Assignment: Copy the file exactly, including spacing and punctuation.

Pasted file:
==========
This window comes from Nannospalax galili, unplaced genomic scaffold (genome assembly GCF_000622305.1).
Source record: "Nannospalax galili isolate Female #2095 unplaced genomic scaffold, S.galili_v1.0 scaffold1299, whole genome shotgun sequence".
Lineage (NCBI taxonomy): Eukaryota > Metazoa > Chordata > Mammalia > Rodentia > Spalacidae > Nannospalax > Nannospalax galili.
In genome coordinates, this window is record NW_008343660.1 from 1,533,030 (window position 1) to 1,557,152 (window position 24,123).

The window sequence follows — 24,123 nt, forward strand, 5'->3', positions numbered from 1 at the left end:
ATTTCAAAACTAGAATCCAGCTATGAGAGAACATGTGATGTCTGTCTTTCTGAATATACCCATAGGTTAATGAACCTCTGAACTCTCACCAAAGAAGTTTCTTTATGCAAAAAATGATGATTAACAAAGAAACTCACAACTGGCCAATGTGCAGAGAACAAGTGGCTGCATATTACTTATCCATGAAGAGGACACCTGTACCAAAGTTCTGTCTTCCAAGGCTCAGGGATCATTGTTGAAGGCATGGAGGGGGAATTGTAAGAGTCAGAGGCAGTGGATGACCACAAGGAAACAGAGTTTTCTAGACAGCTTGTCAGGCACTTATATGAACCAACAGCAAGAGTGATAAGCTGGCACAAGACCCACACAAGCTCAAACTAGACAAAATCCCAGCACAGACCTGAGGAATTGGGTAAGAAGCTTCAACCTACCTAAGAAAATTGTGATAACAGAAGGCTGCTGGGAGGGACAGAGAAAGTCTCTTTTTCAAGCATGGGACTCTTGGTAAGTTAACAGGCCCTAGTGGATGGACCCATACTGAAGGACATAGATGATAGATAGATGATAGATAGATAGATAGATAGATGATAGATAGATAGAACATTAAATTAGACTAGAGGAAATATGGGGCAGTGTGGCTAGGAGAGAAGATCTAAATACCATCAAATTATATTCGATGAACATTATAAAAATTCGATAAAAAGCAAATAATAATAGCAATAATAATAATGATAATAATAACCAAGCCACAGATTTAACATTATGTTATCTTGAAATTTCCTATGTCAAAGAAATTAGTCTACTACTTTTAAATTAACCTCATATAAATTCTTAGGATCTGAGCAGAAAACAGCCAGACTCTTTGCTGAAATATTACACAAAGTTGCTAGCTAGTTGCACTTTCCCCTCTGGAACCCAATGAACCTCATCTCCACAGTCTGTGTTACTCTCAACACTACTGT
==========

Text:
This window comes from Nannospalax galili, unplaced genomic scaffold (genome assembly GCF_000622305.1).
Source record: "Nannospalax galili isolate Female #2095 unplaced genomic scaffold, S.galili_v1.0 scaffold1299, whole genome shotgun sequence".
Lineage (NCBI taxonomy): Eukaryota > Metazoa > Chordata > Mammalia > Rodentia > Spalacidae > Nannospalax > Nannospalax galili.
In genome coordinates, this window is record NW_008343660.1 from 1,533,030 (window position 1) to 1,557,152 (window position 24,123).

The window sequence follows — 24,123 nt, forward strand, 5'->3', positions numbered from 1 at the left end:
ATTTCAAAACTAGAATCCAGCTATGAGAGAACATGTGATGTCTGTCTTTCTGAATATACCCATAGGTTAATGAACCTCTGAACTCTCACCAAAGAAGTTTCTTTATGCAAAAAATGATGATTAACAAAGAAACTCACAACTGGCCAATGTGCAGAGAACAAGTGGCTGCATATTACTTATCCATGAAGAGGACACCTGTACCAAAGTTCTGTCTTCCAAGGCTCAGGGATCATTGTTGAAGGCATGGAGGGGGAATTGTAAGAGTCAGAGGCAGTGGATGACCACAAGGAAACAGAGTTTTCTAGACAGCTTGTCAGGCACTTATATGAACCAACAGCAAGAGTGATAAGCTGGCACAAGACCCACACAAGCTCAAACTAGACAAAATCCCAGCACAGACCTGAGGAATTGGGTAAGAAGCTTCAACCTACCTAAGAAAATTGTGATAACAGAAGGCTGCTGGGAGGGACAGAGAAAGTCTCTTTTTCAAGCATGGGACTCTTGGTAAGTTAACAGGCCCTAGTGGATGGACCCATACTGAAGGACATAGATGATAGATAGATGATAGATAGATAGATAGATAGATGATAGATAGATAGAACATTAAATTAGACTAGAGGAAATATGGGGCAGTGTGGCTAGGAGAGAAGATCTAAATACCATCAAATTATATTCGATGAACATTATAAAAATTCGATAAAAAGCAAATAATAATAGCAATAATAATAATGATAATAATAACCAAGCCACAGATTTAACATTATGTTATCTTGAAATTTCCTATGTCAAAGAAATTAGTCTACTACTTTTAAATTAACCTCATATAAATTCTTAGGATCTGAGCAGAAAACAGCCAGACTCTTTGCTGAAATATTACACAAAGTTGCTAGCTAGTTGCACTTTCCCCTCTGGAACCCAATGAACCTCATCTCCACAGTCTGTGTTACTCTCAACACTACTGT